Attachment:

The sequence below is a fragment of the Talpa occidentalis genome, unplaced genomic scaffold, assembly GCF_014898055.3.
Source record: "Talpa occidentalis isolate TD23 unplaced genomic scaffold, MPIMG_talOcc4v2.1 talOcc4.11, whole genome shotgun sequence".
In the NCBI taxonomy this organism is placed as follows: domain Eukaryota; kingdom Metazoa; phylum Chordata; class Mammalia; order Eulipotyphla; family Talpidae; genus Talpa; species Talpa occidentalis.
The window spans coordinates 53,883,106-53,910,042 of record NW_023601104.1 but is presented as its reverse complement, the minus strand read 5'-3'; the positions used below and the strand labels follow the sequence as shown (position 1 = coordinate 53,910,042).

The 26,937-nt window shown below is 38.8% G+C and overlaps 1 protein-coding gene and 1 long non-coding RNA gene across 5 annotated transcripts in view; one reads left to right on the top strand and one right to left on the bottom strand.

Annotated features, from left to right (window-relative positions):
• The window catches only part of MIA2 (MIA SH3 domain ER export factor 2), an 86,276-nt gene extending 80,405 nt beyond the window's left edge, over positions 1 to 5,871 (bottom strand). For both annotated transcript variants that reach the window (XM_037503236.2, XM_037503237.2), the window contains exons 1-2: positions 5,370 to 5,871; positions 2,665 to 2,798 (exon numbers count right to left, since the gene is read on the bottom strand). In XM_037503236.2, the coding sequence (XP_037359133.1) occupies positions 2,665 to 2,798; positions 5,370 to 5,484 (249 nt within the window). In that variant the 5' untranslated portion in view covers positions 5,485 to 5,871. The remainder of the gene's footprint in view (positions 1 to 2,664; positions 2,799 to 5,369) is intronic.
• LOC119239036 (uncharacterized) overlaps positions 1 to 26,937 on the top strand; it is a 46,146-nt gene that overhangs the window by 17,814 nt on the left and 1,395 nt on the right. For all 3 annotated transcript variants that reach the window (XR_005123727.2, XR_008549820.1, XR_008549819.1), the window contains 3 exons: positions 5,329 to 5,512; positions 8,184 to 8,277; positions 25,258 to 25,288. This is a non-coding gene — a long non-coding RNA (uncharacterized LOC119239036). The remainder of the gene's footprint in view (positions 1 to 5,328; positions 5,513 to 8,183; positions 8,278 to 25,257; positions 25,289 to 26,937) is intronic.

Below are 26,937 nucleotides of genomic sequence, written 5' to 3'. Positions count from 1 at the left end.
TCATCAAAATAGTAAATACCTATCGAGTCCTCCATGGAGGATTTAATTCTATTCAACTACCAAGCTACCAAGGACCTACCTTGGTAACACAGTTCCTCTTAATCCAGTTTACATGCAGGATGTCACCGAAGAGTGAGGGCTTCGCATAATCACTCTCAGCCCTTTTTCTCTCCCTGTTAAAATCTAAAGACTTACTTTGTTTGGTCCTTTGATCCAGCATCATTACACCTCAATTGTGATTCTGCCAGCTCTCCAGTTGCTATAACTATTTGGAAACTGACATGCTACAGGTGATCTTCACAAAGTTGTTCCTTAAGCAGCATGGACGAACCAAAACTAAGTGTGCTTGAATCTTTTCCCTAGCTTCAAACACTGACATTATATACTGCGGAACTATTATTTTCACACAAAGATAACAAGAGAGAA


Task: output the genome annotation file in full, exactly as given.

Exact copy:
The sequence below is a fragment of the Talpa occidentalis genome, unplaced genomic scaffold, assembly GCF_014898055.3.
Source record: "Talpa occidentalis isolate TD23 unplaced genomic scaffold, MPIMG_talOcc4v2.1 talOcc4.11, whole genome shotgun sequence".
In the NCBI taxonomy this organism is placed as follows: domain Eukaryota; kingdom Metazoa; phylum Chordata; class Mammalia; order Eulipotyphla; family Talpidae; genus Talpa; species Talpa occidentalis.
The window spans coordinates 53,883,106-53,910,042 of record NW_023601104.1 but is presented as its reverse complement, the minus strand read 5'-3'; the positions used below and the strand labels follow the sequence as shown (position 1 = coordinate 53,910,042).

The 26,937-nt window shown below is 38.8% G+C and overlaps 1 protein-coding gene and 1 long non-coding RNA gene across 5 annotated transcripts in view; one reads left to right on the top strand and one right to left on the bottom strand.

Annotated features, from left to right (window-relative positions):
• The window catches only part of MIA2 (MIA SH3 domain ER export factor 2), an 86,276-nt gene extending 80,405 nt beyond the window's left edge, over positions 1 to 5,871 (bottom strand). For both annotated transcript variants that reach the window (XM_037503236.2, XM_037503237.2), the window contains exons 1-2: positions 5,370 to 5,871; positions 2,665 to 2,798 (exon numbers count right to left, since the gene is read on the bottom strand). In XM_037503236.2, the coding sequence (XP_037359133.1) occupies positions 2,665 to 2,798; positions 5,370 to 5,484 (249 nt within the window). In that variant the 5' untranslated portion in view covers positions 5,485 to 5,871. The remainder of the gene's footprint in view (positions 1 to 2,664; positions 2,799 to 5,369) is intronic.
• LOC119239036 (uncharacterized) overlaps positions 1 to 26,937 on the top strand; it is a 46,146-nt gene that overhangs the window by 17,814 nt on the left and 1,395 nt on the right. For all 3 annotated transcript variants that reach the window (XR_005123727.2, XR_008549820.1, XR_008549819.1), the window contains 3 exons: positions 5,329 to 5,512; positions 8,184 to 8,277; positions 25,258 to 25,288. This is a non-coding gene — a long non-coding RNA (uncharacterized LOC119239036). The remainder of the gene's footprint in view (positions 1 to 5,328; positions 5,513 to 8,183; positions 8,278 to 25,257; positions 25,289 to 26,937) is intronic.

Below are 26,937 nucleotides of genomic sequence, written 5' to 3'. Positions count from 1 at the left end.
TCATCAAAATAGTAAATACCTATCGAGTCCTCCATGGAGGATTTAATTCTATTCAACTACCAAGCTACCAAGGACCTACCTTGGTAACACAGTTCCTCTTAATCCAGTTTACATGCAGGATGTCACCGAAGAGTGAGGGCTTCGCATAATCACTCTCAGCCCTTTTTCTCTCCCTGTTAAAATCTAAAGACTTACTTTGTTTGGTCCTTTGATCCAGCATCATTACACCTCAATTGTGATTCTGCCAGCTCTCCAGTTGCTATAACTATTTGGAAACTGACATGCTACAGGTGATCTTCACAAAGTTGTTCCTTAAGCAGCATGGACGAACCAAAACTAAGTGTGCTTGAATCTTTTCCCTAGCTTCAAACACTGACATTATATACTGCGGAACTATTATTTTCACACAAAGATAACAAGAGAGAA